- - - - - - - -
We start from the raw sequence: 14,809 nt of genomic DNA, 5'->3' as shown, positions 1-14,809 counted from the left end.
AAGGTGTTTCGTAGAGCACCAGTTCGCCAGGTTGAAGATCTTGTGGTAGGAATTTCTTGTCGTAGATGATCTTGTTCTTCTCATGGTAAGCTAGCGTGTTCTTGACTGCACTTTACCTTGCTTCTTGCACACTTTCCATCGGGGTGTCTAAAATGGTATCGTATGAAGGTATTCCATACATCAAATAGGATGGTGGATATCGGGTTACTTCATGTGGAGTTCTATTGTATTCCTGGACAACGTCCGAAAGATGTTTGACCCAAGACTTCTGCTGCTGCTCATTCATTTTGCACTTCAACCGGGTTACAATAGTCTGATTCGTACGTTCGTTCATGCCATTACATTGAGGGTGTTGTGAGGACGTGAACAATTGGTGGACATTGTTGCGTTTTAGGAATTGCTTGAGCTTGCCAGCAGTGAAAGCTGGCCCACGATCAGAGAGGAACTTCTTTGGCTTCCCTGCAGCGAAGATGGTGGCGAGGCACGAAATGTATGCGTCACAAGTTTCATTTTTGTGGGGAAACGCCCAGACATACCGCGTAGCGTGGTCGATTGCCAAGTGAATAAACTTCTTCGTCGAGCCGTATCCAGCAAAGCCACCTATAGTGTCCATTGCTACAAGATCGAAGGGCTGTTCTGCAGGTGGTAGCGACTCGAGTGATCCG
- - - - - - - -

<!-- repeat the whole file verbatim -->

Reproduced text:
We start from the raw sequence: 14,809 nt of genomic DNA, 5'->3' as shown, positions 1-14,809 counted from the left end.
AAGGTGTTTCGTAGAGCACCAGTTCGCCAGGTTGAAGATCTTGTGGTAGGAATTTCTTGTCGTAGATGATCTTGTTCTTCTCATGGTAAGCTAGCGTGTTCTTGACTGCACTTTACCTTGCTTCTTGCACACTTTCCATCGGGGTGTCTAAAATGGTATCGTATGAAGGTATTCCATACATCAAATAGGATGGTGGATATCGGGTTACTTCATGTGGAGTTCTATTGTATTCCTGGACAACGTCCGAAAGATGTTTGACCCAAGACTTCTGCTGCTGCTCATTCATTTTGCACTTCAACCGGGTTACAATAGTCTGATTCGTACGTTCGTTCATGCCATTACATTGAGGGTGTTGTGAGGACGTGAACAATTGGTGGACATTGTTGCGTTTTAGGAATTGCTTGAGCTTGCCAGCAGTGAAAGCTGGCCCACGATCAGAGAGGAACTTCTTTGGCTTCCCTGCAGCGAAGATGGTGGCGAGGCACGAAATGTATGCGTCACAAGTTTCATTTTTGTGGGGAAACGCCCAGACATACCGCGTAGCGTGGTCGATTGCCAAGTGAATAAACTTCTTCGTCGAGCCGTATCCAGCAAAGCCACCTATAGTGTCCATTGCTACAAGATCGAAGGGCTGTTCTGCAGGTGGTAGCGACTCGAGTGATCCG